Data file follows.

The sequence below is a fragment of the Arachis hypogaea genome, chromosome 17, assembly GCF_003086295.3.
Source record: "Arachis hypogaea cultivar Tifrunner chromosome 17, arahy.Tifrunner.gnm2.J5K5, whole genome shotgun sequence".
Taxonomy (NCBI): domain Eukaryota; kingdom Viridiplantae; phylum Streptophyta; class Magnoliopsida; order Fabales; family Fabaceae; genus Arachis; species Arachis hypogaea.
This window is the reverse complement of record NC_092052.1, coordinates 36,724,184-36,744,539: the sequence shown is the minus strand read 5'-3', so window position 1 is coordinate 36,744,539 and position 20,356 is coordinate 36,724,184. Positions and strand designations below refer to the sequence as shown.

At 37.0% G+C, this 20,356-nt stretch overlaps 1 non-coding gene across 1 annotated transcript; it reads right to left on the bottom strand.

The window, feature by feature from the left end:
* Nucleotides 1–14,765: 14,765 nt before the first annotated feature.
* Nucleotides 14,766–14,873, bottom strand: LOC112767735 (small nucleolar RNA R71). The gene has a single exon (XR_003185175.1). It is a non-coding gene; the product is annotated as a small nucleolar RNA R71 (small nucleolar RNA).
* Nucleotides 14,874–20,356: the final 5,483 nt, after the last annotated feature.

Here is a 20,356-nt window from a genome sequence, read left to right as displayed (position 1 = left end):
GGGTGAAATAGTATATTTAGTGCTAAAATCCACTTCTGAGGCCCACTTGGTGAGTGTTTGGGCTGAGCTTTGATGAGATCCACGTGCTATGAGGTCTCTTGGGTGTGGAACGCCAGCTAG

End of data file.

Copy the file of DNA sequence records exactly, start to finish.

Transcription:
The sequence below is a fragment of the Arachis hypogaea genome, chromosome 17, assembly GCF_003086295.3.
Source record: "Arachis hypogaea cultivar Tifrunner chromosome 17, arahy.Tifrunner.gnm2.J5K5, whole genome shotgun sequence".
Taxonomy (NCBI): domain Eukaryota; kingdom Viridiplantae; phylum Streptophyta; class Magnoliopsida; order Fabales; family Fabaceae; genus Arachis; species Arachis hypogaea.
This window is the reverse complement of record NC_092052.1, coordinates 36,724,184-36,744,539: the sequence shown is the minus strand read 5'-3', so window position 1 is coordinate 36,744,539 and position 20,356 is coordinate 36,724,184. Positions and strand designations below refer to the sequence as shown.

At 37.0% G+C, this 20,356-nt stretch overlaps 1 non-coding gene across 1 annotated transcript; it reads right to left on the bottom strand.

The window, feature by feature from the left end:
* Nucleotides 1–14,765: 14,765 nt before the first annotated feature.
* Nucleotides 14,766–14,873, bottom strand: LOC112767735 (small nucleolar RNA R71). The gene has a single exon (XR_003185175.1). It is a non-coding gene; the product is annotated as a small nucleolar RNA R71 (small nucleolar RNA).
* Nucleotides 14,874–20,356: the final 5,483 nt, after the last annotated feature.

Here is a 20,356-nt window from a genome sequence, read left to right as displayed (position 1 = left end):
GGGTGAAATAGTATATTTAGTGCTAAAATCCACTTCTGAGGCCCACTTGGTGAGTGTTTGGGCTGAGCTTTGATGAGATCCACGTGCTATGAGGTCTCTTGGGTGTGGAACGCCAGCTAG